Can banning neonicotinoids bee the solution?
Just last week, the European Commission put a two-year ban on the use of neonicotinoids, the most widely used pesticide group in the world. From December, farmers will be unable to buy or sow treated seeds for crops that entice bees. The ban is precautionary; meaning that over the next two years, additional research will be conducted to determine its efficacy and it could well be lifted if deemed ineffective.
It is estimated that 35% of crops cultivated globally depend on pollinators such as honeybees and bumblebees. We therefore rely heavily on the service that these humble insects provide. However, this also means bees are in close contact with many of our insecticide-treated crops. Unlike many other pesticides which are sprayed onto the plant itself, neonicotinoids are sprayed directly onto the seed. Acting systemically, they diffuse throughout the tissues as the plants develop, resulting in trace quantities being detectable even at the pollen and nectar level.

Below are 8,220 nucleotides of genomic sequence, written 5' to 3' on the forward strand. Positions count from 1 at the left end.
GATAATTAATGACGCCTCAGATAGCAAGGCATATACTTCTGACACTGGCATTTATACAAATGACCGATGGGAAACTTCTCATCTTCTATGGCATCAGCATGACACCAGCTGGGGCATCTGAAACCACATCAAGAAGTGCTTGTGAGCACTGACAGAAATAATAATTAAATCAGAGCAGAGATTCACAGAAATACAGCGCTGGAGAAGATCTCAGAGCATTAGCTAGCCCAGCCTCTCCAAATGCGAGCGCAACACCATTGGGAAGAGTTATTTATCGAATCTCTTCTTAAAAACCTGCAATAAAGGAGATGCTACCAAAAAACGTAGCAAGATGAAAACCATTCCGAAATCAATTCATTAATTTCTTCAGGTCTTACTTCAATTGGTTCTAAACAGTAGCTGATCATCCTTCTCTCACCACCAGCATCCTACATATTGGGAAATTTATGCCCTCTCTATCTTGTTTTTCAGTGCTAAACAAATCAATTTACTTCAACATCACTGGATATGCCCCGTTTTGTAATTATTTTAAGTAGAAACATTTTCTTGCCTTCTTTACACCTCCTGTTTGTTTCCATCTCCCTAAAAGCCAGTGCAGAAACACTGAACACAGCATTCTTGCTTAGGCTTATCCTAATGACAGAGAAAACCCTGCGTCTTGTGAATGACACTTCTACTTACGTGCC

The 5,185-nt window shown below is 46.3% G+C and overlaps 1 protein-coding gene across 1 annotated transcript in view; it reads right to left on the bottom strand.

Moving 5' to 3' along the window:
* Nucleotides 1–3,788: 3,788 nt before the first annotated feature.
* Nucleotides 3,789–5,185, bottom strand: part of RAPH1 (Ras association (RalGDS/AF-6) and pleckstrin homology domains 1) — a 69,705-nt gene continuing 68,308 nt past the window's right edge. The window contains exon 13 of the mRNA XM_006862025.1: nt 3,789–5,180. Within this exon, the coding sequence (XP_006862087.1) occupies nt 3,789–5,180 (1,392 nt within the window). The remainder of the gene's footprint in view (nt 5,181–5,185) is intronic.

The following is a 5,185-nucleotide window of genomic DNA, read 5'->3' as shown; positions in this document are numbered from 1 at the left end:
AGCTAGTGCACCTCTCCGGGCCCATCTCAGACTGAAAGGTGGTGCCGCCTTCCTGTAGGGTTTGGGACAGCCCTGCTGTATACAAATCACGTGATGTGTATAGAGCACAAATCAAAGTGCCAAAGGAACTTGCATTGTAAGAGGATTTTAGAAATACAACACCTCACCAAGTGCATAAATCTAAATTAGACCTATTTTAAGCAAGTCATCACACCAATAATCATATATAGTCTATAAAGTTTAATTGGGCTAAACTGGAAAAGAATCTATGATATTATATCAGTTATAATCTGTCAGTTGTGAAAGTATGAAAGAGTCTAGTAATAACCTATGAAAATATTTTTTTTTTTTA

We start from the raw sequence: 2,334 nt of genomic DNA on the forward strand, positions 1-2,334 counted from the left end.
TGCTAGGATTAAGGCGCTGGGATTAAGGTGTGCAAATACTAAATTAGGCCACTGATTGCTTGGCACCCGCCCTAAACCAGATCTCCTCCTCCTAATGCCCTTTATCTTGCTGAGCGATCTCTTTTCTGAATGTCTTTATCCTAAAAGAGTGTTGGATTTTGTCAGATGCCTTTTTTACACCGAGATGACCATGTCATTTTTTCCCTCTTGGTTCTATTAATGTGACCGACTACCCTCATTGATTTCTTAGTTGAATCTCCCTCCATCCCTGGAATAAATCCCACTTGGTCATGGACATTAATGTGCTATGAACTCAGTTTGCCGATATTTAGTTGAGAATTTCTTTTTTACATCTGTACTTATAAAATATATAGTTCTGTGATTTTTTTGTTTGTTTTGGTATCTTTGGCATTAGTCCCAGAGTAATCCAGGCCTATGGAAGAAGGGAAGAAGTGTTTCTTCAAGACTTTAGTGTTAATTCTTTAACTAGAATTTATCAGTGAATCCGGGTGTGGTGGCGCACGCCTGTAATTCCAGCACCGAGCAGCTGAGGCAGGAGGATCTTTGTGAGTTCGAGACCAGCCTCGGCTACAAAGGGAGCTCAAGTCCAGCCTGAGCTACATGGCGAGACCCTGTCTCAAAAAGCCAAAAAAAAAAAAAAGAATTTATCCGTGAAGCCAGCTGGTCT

Neonicotinoids are neuro-active pesticides. They resemble the shape of nicotine, which resembles the shape of a chemical found in the nervous system of both mammals and insects called acetylcholine (ACh). Both ACh and neonicotinoids bind to a spot positioned at the end of nerves called the nicotine acetylcholine receptor (nAChR). Cognitive functions such as learning and memory rely on signals being passed between neurons. This passing of signals is facilitated by ACh and detected by the nAChR. However, because the neonicotinoid is also such a good fit for the nAChR, it can activate the system under false pretences, creating excitatory neurotransmission throughout the nervous system at a level that could be dangerous to bees. Hence, many cognitive functions may be disrupted by prolonged or repeat exposure to neonicotinoids, leading to a loss in learning and memory as well as decreased colony cohesion.
Whilst the ban has generally been celebrated by conservation groups, it has been heavily criticised by crop protection groups and farmers. Pesticides are important in the intensive farming techniques many farmers rely on, and since banning three classes of neonicotinoids is unlikely to turn many farmers organic, this may result in the increased use of older and more toxic pesticides. Bee decline is likely to be due to a collection of issues such as disease, deterioration of habitat and a lack of foraging in addition to pesticide use, so it is important we do not lose sight of these other issues in light of the ban.